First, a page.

Feelings – Fact or Fiction?

Feelings are like waves...

Emotions—particularly intense ones like depression, anxiety, and anger—can be so powerful that our judgment is sometimes clouded by them if we’re not careful. We can even find ourselves in a habit of being ruled by them, which is not fun for us or the people around us.

It’s an easy trap to fall into because feelings feel so real. I mean, when we look in the mirror and see certain flaws, we feel ugly, so we believe we must be. When our boyfriend doesn’t call, it feels like he doesn’t care, so we assume he doesn’t. While it’s hard to believe something other than what our emotions are screaming at us from the inside, we need to remember that feelings aren’t facts. Everyone has flaws and they don’t mean we aren’t beautiful. Our boyfriend didn’t call because his cell phone died, and he hasn’t gotten home to charge it yet. Assumptions and generalizations will get us in all kinds of trouble if we don’t watch out for how they play with our emotions!

And yet, feelings aren’t fiction either. We can struggle just as much and stay just as stuck when we tell ourselves that our feelings aren’t valid as we do when we believe they are the end-all-be-all. Peace finally starts to come when we stop struggling against our feelings from either angle and just accept them for what they are—feelings! In their own right, they are neither fact nor fiction, good or bad.

Instead, view feelings as red flags that something needs to be paid attention to. Learning to recognize and analyze these signals in a healthy way is whole other topic, but at least being able to remind yourself that feelings are okay but they aren’t facts is a place to start.

What do think is the hardest thing about dealing with feelings?

much love,

Cherie_signature

 

How to Stop Dwelling on Things – Part 1

 

Ruminating - Part 1 // Dare 2 Hope Blog

Do you ever get stuck for hours or even days on something that went wrong or upset you? Maybe it was a fight with someone, or making a mistake at school or work, or something not working out the way you hoped it would. Whatever it might be, your mind plays it over and over like a song on repeat.

It’s called rumination, and it means that we over-think or obsess about situations… and it’s incredibly destructive. Susan Nolen-Hoeksema, Ph.D, a psychologist and professor at Yale University found that “when people ruminate while they are in depressed mood, they remember more negative things that happened to them in the past, they interpret situations in their current lives more negatively, and they are more hopeless about the future.”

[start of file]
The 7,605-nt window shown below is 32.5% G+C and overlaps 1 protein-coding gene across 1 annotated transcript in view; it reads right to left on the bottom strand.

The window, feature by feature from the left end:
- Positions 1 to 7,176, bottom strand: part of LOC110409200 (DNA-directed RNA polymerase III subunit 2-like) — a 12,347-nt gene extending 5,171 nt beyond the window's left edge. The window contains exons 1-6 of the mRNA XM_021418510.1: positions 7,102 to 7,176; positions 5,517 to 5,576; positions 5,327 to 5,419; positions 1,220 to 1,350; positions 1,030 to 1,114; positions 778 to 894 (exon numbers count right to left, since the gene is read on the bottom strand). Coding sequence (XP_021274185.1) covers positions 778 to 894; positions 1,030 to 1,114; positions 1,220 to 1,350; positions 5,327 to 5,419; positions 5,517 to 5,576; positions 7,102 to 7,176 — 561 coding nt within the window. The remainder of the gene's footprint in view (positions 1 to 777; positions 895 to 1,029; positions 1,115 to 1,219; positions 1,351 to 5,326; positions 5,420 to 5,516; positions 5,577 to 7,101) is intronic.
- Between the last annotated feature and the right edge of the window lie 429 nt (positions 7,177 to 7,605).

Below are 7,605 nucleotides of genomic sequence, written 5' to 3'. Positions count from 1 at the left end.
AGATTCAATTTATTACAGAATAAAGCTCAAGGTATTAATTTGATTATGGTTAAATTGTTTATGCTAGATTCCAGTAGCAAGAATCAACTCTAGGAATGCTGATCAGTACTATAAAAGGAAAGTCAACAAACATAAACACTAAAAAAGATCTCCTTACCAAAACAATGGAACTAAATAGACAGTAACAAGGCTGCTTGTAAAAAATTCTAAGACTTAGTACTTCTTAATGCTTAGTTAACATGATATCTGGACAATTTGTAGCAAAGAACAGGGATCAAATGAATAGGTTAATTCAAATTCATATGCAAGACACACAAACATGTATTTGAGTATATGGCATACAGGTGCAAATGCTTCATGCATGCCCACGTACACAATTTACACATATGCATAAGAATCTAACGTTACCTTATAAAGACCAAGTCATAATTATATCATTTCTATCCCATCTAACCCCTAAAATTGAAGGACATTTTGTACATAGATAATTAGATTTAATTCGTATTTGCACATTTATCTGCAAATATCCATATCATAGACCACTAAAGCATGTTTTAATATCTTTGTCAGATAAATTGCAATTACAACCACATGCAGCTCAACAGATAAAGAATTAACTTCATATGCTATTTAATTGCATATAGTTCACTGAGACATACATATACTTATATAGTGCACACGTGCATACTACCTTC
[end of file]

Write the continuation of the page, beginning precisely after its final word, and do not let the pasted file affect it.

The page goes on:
Sounds familiar, doesn’t it? While you’re replaying the event over and over, you’ve also replayed a ton of other unpleasant memories in your mind, not to mention gone down the list of everything currently wrong in your life. No wonder you feel worse than you did after the original event!

Everyone does it occasionally, but people who frequently ruminate are much more likely to struggle with depression and anxiety, and those problems are hard to overcome without changing ruminative thought patterns. Sometimes, people try to deal with rumination with eating disorders, addictions, and other unhealthy coping mechanisms, but these just create their own problems.

Or sometimes, people keep ruminating because they believe they’re gaining insight from it. They believe if they analyze the situation thoroughly enough, they’ll figure out a way to fix it. While it’s true that thinking it through should lead to coming up with solutions or making improvements, most of the time our problem-solving abilities get shut down because we are too caught up in how upsetting the situation is. We end up feeling helpless, frustrated, or depressed.

Denying or avoiding our feelings is one unhealthy end of the spectrum, and rumination is on the other. The goal is what Nolen-Hoeksema calls adaptive self-reflection. This involves processing your emotions so that you don’t ignore or get stuck in them, and also focusing on the concrete parts of the situation and the improvements that can be made. Effective problem-solving asks answerable questions that lead to a useful decision or plan.

Do ask concrete, helpful questions such as:

  • What can I control in the situation?
  • How can I respond in a way that honors myself and others?
  • How can I grow from this?
  • What are the potential positives of this?

Don’t ask abstract, self-defeating questions such as:

  • Why do things like this always happen to me?
  • Why are things so unfair?
  • Why can’t I handle things better?

Next week I’ll talk about the next step in overcoming the rumination habit. (Update: Check out How to Stop Dwelling on Things – Part 2.)

What was the last thing you ruminated about? Did ruminating make you feel better or help the situation, or make things worse?

much love,

Cherie_signature